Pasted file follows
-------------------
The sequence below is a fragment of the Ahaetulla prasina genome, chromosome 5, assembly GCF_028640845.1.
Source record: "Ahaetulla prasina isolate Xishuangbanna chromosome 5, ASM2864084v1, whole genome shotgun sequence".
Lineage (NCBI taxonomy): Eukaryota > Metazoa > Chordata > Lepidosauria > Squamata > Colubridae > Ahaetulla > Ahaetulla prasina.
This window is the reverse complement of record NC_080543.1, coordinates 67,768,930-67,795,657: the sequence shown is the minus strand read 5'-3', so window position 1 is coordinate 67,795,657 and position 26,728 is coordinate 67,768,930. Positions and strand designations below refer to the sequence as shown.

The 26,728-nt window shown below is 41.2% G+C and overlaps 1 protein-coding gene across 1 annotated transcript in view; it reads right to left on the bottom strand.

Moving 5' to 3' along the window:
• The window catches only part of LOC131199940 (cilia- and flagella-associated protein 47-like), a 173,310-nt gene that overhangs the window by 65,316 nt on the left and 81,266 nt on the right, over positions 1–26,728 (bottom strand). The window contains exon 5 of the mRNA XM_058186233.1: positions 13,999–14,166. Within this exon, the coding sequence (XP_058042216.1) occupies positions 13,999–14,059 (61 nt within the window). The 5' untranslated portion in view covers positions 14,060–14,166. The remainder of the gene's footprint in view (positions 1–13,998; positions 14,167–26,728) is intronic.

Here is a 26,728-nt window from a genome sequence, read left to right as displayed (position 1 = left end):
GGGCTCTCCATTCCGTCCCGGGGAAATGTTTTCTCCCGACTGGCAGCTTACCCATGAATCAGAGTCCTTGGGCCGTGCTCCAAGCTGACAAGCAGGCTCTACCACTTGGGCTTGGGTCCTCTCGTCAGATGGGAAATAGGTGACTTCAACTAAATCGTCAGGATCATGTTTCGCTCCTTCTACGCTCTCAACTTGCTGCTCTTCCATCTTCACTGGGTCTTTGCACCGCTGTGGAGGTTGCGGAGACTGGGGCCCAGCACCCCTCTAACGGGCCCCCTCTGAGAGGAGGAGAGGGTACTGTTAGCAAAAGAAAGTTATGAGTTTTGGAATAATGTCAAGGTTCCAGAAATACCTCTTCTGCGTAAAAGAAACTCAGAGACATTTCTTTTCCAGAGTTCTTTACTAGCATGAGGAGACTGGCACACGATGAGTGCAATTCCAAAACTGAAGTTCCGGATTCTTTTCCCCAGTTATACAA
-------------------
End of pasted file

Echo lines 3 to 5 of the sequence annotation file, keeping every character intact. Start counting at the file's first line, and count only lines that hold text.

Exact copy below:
Lineage (NCBI taxonomy): Eukaryota > Metazoa > Chordata > Lepidosauria > Squamata > Colubridae > Ahaetulla > Ahaetulla prasina.
This window is the reverse complement of record NC_080543.1, coordinates 67,768,930-67,795,657: the sequence shown is the minus strand read 5'-3', so window position 1 is coordinate 67,795,657 and position 26,728 is coordinate 67,768,930. Positions and strand designations below refer to the sequence as shown.

The 26,728-nt window shown below is 41.2% G+C and overlaps 1 protein-coding gene across 1 annotated transcript in view; it reads right to left on the bottom strand.